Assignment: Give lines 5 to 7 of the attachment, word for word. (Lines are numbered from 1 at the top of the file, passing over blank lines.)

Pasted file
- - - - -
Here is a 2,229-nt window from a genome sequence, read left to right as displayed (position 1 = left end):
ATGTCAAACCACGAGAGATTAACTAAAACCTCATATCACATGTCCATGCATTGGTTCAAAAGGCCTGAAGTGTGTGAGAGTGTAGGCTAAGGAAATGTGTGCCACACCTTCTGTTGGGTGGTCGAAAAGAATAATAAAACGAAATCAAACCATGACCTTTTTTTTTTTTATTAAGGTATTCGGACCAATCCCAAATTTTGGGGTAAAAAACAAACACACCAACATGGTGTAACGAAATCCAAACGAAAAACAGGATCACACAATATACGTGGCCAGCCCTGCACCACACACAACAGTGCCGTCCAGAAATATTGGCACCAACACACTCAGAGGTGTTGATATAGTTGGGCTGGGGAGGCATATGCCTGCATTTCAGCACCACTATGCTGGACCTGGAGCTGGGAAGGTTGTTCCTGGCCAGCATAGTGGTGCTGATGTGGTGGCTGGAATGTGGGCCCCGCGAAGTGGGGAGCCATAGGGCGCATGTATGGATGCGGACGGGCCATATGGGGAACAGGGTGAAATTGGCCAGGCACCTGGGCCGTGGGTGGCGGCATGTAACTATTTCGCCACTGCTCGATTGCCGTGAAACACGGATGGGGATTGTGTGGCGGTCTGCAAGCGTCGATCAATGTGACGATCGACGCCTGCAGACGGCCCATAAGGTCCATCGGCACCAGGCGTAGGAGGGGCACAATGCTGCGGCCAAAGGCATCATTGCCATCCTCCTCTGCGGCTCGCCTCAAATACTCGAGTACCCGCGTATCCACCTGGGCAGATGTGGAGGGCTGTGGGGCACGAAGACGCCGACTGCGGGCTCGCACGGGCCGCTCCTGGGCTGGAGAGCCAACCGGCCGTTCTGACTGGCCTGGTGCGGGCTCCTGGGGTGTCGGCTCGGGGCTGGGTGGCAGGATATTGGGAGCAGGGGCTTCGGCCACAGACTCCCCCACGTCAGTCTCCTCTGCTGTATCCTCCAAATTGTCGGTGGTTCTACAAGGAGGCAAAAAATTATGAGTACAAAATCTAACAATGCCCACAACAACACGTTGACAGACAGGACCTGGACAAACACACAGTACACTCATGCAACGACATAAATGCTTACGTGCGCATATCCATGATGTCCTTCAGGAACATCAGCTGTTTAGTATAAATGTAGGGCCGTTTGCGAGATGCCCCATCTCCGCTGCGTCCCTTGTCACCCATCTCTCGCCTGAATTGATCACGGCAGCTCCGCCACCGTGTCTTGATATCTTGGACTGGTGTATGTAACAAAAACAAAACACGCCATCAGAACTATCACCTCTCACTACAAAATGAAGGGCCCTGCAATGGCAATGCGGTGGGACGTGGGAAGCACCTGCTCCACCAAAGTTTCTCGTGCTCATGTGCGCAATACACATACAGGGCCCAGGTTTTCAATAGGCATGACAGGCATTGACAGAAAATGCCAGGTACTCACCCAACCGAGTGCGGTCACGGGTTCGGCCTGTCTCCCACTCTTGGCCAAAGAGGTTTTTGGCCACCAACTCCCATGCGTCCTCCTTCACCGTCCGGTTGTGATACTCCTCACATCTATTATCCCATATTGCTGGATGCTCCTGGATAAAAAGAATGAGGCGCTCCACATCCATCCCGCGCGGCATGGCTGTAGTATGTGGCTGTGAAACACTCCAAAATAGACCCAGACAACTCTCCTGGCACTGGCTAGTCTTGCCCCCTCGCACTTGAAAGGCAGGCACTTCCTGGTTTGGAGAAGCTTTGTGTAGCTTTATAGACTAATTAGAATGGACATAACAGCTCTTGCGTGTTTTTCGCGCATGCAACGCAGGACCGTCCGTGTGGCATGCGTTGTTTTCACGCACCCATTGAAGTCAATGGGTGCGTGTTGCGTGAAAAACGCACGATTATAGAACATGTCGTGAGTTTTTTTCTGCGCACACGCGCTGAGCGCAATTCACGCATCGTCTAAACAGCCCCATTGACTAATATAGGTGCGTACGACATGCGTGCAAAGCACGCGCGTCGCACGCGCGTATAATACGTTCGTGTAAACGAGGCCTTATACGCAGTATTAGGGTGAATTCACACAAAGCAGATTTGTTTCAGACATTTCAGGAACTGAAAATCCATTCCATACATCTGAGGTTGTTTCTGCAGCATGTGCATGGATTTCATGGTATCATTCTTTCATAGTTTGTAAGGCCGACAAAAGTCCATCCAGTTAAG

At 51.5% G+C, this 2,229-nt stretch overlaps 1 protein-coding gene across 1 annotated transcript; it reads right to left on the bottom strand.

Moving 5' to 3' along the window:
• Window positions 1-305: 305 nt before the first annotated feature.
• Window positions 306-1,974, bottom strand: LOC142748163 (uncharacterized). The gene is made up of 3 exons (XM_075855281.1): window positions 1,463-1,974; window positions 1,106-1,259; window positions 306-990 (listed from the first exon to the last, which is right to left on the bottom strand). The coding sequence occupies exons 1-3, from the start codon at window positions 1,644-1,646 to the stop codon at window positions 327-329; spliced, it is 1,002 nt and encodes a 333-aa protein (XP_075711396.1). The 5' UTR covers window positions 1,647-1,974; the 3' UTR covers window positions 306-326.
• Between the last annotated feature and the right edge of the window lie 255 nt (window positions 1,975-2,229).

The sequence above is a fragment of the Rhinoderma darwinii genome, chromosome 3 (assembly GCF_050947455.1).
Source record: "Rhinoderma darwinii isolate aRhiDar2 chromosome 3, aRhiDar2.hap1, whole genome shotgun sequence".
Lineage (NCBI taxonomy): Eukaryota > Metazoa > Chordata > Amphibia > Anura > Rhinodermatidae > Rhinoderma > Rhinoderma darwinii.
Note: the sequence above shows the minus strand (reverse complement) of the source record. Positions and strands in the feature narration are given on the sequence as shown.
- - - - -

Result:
• Window positions 1-305: 305 nt before the first annotated feature.
• Window positions 306-1,974, bottom strand: LOC142748163 (uncharacterized). The gene is made up of 3 exons (XM_075855281.1): window positions 1,463-1,974; window positions 1,106-1,259; window positions 306-990 (listed from the first exon to the last, which is right to left on the bottom strand). The coding sequence occupies exons 1-3, from the start codon at window positions 1,644-1,646 to the stop codon at window positions 327-329; spliced, it is 1,002 nt and encodes a 333-aa protein (XP_075711396.1). The 5' UTR covers window positions 1,647-1,974; the 3' UTR covers window positions 306-326.
• Between the last annotated feature and the right edge of the window lie 255 nt (window positions 1,975-2,229).